Posted in Uncategorized with tags , , , , , , , , , , , , , , , , , , , , , on June 25, 2010 by Dori G

Life is a very simple game…. Its exist or seize to exist… The struggle for life and survival is eternal  for every species on our planet. As humans we have perfected the art of survival and existence  into a “civilized mental ”  game mostly using our brains  rather than living life through the sheer force of nature and the true essence that we were born with…. our killer instinct that ensures our survival no matter what …. Luckily no matter what society around us tries to do, we are  always somehow connected to this pure force of nature that ensures our survival on this planet….

In celebration of our killer instinct and the eternal desire to live and survive on this earth no matter what I would like to present you  with some  stunning images of  this raw force of nature at its best…. These stunning images were taken but photographer extraordinaire Steve Bloom. To see the Full gallery Click here….

Enjoy

Dori & The Bush Warriors Clan

Tigers  in northeast China

African elephants  fighting for the supremacy right, Botswana

Polar bears, Manitoba, Canada

Alaska, 2 bald eagles attacking each other in the air


Family of 10 slaughtered on the Zimbabwe Mozambique border…

Posted in Africa: Elephants with tags , , , , , , , , , , , , , , , , , , , , , , , , , , , , , , , on June 10, 2010 by kendickjerkins

Poachers shot and killed 10 elephants at one spot in Gonarezhou National Park in Chikombedzi along Zimbabwe’s border with Mozambique and South Africa last week. The elephant carcasses without tusks were found lying along Mutandanjiva River near the road to Ndali communal lands in the north-eastern part of Gonarezhou.

Family of elephants left for dead

Parks and Wildlife Management Authority immediately put a US$1,000 reward for anyone with information leading to the arrest of the poachers. “The carcasses were discovered on June 1 and several spent cartridges from an FN riffle were found on the scene. The tusks were removed in what appeared to be a well-organized professional job.”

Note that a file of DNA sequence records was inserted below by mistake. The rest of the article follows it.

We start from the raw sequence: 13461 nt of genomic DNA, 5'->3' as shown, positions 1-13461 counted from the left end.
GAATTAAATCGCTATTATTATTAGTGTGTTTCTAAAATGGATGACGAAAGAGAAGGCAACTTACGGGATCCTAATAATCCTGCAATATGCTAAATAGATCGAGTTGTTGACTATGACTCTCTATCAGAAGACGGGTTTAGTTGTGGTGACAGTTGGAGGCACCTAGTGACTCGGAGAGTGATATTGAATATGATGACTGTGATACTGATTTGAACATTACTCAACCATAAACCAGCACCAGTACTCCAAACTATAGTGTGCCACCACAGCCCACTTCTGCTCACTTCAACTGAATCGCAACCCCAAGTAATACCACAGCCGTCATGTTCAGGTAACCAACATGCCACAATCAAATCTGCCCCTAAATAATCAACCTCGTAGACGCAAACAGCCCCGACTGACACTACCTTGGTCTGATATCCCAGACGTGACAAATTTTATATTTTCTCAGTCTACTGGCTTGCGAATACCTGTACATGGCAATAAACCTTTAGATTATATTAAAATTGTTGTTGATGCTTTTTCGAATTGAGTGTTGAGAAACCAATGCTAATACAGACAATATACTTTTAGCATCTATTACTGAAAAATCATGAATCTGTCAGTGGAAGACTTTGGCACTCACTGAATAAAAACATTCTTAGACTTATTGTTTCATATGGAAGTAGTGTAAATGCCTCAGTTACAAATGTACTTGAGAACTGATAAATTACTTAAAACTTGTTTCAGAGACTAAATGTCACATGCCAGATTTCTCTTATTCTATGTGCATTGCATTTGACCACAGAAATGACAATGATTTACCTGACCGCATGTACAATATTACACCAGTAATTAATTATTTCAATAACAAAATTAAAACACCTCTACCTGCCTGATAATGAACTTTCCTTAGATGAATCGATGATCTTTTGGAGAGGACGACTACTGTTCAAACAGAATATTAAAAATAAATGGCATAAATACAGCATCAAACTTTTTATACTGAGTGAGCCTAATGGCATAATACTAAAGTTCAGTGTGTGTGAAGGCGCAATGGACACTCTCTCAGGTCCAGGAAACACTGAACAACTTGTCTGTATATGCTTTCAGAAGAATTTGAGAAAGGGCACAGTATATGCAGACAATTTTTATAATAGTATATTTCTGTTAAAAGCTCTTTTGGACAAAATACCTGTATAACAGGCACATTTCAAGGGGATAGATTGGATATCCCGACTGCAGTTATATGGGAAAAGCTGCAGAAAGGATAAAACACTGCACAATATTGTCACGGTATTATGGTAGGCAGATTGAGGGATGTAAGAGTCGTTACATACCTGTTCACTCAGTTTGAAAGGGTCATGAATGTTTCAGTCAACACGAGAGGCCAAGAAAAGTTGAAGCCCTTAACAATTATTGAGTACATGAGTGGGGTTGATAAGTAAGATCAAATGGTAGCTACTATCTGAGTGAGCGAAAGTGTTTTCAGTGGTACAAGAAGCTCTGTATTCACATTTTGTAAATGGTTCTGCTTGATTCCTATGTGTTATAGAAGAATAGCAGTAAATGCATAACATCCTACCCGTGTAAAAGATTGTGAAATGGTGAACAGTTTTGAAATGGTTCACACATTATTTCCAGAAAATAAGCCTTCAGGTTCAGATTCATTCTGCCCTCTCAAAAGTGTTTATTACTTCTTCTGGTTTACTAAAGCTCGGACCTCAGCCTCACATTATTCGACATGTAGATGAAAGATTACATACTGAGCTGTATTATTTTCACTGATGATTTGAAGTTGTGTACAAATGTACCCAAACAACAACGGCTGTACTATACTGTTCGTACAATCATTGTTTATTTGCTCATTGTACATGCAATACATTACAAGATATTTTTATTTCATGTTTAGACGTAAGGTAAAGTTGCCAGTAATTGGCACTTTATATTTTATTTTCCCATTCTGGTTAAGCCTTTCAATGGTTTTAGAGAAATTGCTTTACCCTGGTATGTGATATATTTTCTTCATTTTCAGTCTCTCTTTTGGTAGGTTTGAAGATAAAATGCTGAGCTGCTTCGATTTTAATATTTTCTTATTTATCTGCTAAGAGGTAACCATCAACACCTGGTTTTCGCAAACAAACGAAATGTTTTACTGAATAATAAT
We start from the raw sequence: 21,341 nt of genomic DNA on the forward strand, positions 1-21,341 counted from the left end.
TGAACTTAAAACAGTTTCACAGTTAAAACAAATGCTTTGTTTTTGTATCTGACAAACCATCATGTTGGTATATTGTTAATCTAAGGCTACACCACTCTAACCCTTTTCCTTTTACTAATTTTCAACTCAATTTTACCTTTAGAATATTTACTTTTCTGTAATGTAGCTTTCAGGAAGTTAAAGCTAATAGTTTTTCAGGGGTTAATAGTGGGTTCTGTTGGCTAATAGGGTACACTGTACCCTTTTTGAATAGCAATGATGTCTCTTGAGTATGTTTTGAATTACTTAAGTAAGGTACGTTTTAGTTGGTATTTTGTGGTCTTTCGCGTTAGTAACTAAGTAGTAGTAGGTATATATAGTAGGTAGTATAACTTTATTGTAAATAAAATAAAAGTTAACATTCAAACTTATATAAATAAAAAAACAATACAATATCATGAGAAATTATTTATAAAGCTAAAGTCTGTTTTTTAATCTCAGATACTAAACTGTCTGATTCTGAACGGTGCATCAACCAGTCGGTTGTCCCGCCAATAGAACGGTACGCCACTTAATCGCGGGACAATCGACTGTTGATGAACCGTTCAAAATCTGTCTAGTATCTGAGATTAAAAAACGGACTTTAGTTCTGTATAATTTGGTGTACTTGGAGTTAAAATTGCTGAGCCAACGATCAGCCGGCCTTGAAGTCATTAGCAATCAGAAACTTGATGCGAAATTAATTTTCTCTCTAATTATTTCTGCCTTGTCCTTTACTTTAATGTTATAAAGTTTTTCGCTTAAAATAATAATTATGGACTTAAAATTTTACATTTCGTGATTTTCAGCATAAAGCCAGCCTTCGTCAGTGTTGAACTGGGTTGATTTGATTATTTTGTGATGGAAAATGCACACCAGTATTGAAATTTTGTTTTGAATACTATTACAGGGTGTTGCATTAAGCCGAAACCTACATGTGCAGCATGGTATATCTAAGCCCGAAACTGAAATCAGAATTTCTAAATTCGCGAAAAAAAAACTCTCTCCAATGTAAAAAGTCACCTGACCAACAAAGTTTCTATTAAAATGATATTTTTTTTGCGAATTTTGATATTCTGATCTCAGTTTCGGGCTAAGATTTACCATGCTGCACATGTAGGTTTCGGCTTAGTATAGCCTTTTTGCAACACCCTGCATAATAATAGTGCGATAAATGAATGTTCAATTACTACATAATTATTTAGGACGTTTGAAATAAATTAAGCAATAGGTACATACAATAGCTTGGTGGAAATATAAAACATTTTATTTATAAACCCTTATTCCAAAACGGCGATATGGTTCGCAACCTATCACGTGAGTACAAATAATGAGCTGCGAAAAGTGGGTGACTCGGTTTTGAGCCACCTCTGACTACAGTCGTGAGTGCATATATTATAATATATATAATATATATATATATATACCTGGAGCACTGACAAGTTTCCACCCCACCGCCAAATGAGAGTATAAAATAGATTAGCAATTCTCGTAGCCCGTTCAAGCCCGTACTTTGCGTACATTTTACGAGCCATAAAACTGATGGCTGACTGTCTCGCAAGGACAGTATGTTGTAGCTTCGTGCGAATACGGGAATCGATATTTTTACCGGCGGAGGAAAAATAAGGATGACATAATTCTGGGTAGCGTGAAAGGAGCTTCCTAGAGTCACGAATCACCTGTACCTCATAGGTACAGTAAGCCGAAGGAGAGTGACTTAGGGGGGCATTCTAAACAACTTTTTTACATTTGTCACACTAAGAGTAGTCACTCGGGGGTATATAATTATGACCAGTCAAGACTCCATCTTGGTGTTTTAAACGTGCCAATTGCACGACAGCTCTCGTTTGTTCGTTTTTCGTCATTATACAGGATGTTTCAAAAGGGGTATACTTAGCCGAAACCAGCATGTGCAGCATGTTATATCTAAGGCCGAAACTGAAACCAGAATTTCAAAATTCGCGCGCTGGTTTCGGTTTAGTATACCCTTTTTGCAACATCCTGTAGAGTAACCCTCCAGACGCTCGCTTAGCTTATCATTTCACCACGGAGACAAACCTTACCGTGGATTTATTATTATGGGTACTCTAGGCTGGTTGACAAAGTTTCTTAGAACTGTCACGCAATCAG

Ranger holding bloody ivory

Parks spokesperson Ms Caroline Washaya-Moyo said the newly appointed Parks Director General, Mr Vitalis Chadenga visited Gonarezhou at the weekend to get first hand information and he was satisfied by the level of investigations taking place, with assistance from national security agents.

To read the full article, click here

Organization of The Day: The David Sheldrick Wildlife Trust

Posted in Africa: Elephants, Organization of The Day with tags , , , , , , , , , , , on June 9, 2010 by kendickjerkins

The David Sheldrick Wildlife Trust

David Sheldrick is a legendary figure in wildlife conservation, he founded what today is the largest national park in Kenya, Tsavo. He was the first warden of the Eastern Sector which stretched over 5,000 square miles. His dedication to helping wildlife lasted until the end of his life. He was a remarkable man with many achievements, he was the first person to ever hand-rear orphaned elephants. He was a man of great integrity and therefore, a trust has been formed in his name to have his legacy live on.

The trust supports the Tsavo National Park and cares for orphaned animals that have lost their parents to devastating events such as poaching. The trust raises them, keeps them from harm and re-introduces them into the wild where they belong. The Sheldrick Wildlife’s support stretches far and wide, they have spoken out about the ivory ban, put in place anti-poaching and de-snaring operations, as well as mobile veterinary projects. Their help gives hope to the war on wildlife.

To learn how you can help or donate, click here

Acrobatic Pilot Saves Wild Animals in Kenya

Posted in Africa: Elephants with tags , , , , , , , , , , on June 8, 2010 by kendickjerkins

An american acrobatic pilot renowned for her skills at air shows is teaching advanced flying skills to Kenyan pilots to help them spot wildlife poachers. Patty Wagstaff has won three acrobatic flying championships. She also trains pilots and has been lending her time and expertise to wild elephant conservation. Wildlife poachers have said the top deterrent to poaching wild animals is air patrols. Flying so low and at slower speeds to spot poachers is dangerous for pilots in Kenya who sometimes have only basic flying skills.

Wagstaff teaches them in week-long clinics, partly funded by the Charles A. and Anne Morrow Lindbergh Foundation. From her they learn techniques that reduce mistakes which too often lead to crashes. They love to fly and care about wildlife, so they are happy to take to the sky and spot poachers. Wild elephants have been poached in Kenya for their ivory going back a long time. She has been working with the pilots for six years to reduce and stop it. The pilots there are associated with the Kenya Wildlife Service.

To read the full article, click here